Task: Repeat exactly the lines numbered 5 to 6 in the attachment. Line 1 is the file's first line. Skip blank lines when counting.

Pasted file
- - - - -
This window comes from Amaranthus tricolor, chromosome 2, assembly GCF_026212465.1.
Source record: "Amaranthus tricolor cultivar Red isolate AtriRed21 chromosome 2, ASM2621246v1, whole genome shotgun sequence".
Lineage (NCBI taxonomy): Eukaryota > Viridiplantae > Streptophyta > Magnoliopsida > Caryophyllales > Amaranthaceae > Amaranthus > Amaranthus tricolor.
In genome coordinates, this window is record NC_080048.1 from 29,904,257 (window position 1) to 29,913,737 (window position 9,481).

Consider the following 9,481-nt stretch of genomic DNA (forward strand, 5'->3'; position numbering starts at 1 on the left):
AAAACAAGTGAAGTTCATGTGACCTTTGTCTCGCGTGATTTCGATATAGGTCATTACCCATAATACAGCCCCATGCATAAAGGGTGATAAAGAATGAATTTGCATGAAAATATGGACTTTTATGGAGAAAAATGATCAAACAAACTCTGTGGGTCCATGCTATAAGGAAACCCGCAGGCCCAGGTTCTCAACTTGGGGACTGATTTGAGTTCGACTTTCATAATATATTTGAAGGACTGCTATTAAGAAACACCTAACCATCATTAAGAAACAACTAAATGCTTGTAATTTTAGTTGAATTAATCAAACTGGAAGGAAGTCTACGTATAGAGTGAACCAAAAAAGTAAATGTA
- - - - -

Consider the following 9,481-nt stretch of genomic DNA (forward strand, 5'->3'; position numbering starts at 1 on the left):
AAAACAAGTGAAGTTCATGTGACCTTTGTCTCGCGTGATTTCGATATAGGTCATTACCCATAATACAGCCCCATGCATAAAGGGTGATAAAGAATGAATTTGCATGAAAATATGGACTTTTATGGAGAAAAATGATCAAACAAACTCTGTGGGTCCATGCTATAAGGAAACCCGCAGGCCCAGGTTCTCAACTTGGGGACTGATTTGAGTTCGACTTTCATAATATATTTGAAGGACTGCTATTAAGAAACACCTAACCATCATTAAGAAACAACTAAATGCTTGTAATTTTAGTTGAATTAATCAAACTGGAAGGAAGTCTACGTATAGAGTGAACCAAAAAAGTAAATGTA